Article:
Our challenge though – and where the exploration of more serious ideas needs to take hold – is that, as adults with broader experience of the world and more complex roles and identities, the tales we tell need to reflect that increased complexity in content and theme. As writers, it becomes harder to get readers to play, to suspend their disbelief and come along with us. Our ideas might be unique and interesting to us, but we need to show our readers the same. Stories work best when audiences have their expectations and theories thwarted in surprising and exciting ways. Drama works in the gap between what the character and audience expect to happen and what really happens. Tension exists when the audience asks who, why or what, and has to wait for the answer with baited breath – their minds racing over the possibilities, second guessing the shape of the story. Stories have their power of page-turning brilliance when the reader is caught in a complex mix of experimentation, identity adoption and transfer.

In short, they have their power when both the writer and reader, for want of a better word, play.

As people, we exist on a continuum, each moment of our life becomes the next, becomes the next, becomes the next. Our experiences as children – where play is largely experimental – through adolescence – where experimentation has much more complex elements of identity adoption added to the mix – continues into adulthood – where we settle into our roles as mothers or fathers or husbands or wives or writers or lawyers or doctors or any number of a million frameworks for how to live our lives. Along the way, play becomes less central to us. Either we forget how to do it or we come to believe that it’s something childish and should remain in the past.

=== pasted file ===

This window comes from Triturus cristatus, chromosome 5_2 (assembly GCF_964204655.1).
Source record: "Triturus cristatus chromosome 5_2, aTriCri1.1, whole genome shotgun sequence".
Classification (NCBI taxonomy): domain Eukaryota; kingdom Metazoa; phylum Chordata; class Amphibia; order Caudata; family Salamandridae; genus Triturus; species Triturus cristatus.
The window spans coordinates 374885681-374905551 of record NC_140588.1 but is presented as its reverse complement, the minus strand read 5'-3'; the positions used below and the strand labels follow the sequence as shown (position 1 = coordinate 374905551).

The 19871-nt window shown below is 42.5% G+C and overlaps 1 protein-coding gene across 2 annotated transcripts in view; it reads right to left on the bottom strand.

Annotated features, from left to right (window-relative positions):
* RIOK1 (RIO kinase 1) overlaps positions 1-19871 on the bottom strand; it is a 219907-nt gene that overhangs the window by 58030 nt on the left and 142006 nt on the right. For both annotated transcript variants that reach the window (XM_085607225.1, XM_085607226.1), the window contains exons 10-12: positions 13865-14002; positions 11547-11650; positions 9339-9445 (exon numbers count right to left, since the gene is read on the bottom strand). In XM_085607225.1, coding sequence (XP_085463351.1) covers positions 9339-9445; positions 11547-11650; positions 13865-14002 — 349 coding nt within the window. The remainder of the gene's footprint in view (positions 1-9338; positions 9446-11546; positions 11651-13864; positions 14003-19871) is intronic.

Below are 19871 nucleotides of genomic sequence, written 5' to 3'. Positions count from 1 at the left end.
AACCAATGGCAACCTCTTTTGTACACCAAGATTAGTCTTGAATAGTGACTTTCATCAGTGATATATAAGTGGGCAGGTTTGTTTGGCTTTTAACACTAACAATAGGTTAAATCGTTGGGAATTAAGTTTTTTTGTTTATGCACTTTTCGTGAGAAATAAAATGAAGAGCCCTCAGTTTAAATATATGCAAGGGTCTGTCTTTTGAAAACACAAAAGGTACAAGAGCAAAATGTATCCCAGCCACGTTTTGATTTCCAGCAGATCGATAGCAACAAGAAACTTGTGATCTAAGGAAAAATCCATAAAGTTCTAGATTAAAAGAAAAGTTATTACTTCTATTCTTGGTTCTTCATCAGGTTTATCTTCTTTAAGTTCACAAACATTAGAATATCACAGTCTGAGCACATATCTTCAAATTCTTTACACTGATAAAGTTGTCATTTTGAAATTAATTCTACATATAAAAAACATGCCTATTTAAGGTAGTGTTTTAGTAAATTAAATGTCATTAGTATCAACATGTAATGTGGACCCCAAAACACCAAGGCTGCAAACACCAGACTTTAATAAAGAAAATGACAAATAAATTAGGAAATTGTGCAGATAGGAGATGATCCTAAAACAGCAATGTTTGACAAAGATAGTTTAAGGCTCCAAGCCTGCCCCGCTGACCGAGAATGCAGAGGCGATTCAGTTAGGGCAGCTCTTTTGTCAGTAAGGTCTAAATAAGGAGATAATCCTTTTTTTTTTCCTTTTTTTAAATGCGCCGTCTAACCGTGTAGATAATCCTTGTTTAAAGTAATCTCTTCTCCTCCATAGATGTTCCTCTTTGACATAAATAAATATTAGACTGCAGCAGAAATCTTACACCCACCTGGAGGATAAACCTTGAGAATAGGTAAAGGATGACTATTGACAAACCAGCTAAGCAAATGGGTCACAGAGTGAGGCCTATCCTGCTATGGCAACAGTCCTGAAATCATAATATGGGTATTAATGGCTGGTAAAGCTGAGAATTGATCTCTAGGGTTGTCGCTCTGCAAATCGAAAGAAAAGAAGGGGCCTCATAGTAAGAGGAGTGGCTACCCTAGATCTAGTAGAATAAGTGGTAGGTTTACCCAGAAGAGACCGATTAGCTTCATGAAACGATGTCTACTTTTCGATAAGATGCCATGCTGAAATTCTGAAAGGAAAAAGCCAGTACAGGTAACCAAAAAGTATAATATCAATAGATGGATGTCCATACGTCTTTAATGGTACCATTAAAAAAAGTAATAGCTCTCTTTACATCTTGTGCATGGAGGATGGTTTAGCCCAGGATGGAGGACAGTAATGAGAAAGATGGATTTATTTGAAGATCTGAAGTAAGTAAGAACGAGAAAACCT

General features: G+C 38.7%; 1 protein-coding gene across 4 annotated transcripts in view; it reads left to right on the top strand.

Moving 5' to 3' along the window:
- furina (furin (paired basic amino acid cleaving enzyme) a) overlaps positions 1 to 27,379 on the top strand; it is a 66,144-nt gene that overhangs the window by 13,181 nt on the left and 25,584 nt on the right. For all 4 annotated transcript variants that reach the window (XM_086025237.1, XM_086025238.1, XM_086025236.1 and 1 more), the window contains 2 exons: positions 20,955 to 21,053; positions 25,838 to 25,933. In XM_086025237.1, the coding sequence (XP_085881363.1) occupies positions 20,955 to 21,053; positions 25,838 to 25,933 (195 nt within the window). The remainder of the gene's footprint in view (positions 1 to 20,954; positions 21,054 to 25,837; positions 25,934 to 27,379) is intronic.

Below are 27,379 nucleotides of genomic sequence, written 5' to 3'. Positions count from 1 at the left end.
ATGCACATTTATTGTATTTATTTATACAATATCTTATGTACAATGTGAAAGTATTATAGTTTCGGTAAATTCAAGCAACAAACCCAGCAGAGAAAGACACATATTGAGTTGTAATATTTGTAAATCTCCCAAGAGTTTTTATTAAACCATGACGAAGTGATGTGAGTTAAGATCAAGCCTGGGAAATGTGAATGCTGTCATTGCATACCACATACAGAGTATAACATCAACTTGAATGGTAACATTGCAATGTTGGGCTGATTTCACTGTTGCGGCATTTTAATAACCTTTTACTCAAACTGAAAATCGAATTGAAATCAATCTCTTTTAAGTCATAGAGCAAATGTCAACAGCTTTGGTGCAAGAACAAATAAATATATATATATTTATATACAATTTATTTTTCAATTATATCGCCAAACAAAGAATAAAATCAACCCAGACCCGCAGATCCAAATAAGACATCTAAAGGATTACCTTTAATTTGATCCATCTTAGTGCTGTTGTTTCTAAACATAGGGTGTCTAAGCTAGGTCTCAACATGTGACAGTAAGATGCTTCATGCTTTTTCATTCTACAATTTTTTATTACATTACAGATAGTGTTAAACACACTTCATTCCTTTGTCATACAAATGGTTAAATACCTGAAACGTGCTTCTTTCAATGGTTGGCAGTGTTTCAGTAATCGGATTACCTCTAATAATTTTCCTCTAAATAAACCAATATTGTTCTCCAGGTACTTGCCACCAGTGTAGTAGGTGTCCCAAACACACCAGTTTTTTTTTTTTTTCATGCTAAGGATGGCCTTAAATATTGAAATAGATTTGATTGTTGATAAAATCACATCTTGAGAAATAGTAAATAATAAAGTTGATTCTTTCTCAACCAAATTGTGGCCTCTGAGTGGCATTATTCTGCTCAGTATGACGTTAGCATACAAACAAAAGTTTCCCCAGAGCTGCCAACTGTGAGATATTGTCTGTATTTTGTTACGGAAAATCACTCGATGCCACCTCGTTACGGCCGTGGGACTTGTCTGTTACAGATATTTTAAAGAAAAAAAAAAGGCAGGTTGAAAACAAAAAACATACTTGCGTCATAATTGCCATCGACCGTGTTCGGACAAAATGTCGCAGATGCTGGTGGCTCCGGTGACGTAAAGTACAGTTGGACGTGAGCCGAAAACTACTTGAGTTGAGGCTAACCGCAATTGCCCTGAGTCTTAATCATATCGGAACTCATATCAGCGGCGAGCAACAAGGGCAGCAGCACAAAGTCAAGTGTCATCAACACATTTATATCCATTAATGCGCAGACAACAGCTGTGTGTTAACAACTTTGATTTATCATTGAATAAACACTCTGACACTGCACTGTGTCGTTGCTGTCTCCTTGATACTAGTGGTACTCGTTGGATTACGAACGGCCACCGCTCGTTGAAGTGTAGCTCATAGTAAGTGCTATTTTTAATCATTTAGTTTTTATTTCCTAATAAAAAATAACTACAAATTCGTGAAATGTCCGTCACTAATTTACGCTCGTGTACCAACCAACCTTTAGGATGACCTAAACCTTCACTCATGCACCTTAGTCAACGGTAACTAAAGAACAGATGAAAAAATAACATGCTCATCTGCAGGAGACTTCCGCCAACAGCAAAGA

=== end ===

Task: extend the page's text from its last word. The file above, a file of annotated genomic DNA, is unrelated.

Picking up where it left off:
We can’t afford to do that as creatives. We owe it to ourselves to experiment, to challenge our sense of the world, to engage with our senses and our ideas. We owe it to our characters to fully inhabit their lives and push them along the same process of learning and dangerous experimentation of their fictional lives and worlds. We owe it to our audience to not only find ways to communicate our experiences, but to find ways to bring them along the same journey we went through.

We owe it to all of them to reconnect with our most essential instincts, to chart our dark internal terrain, to cast a light on the edges of experience, and to find new ways to play.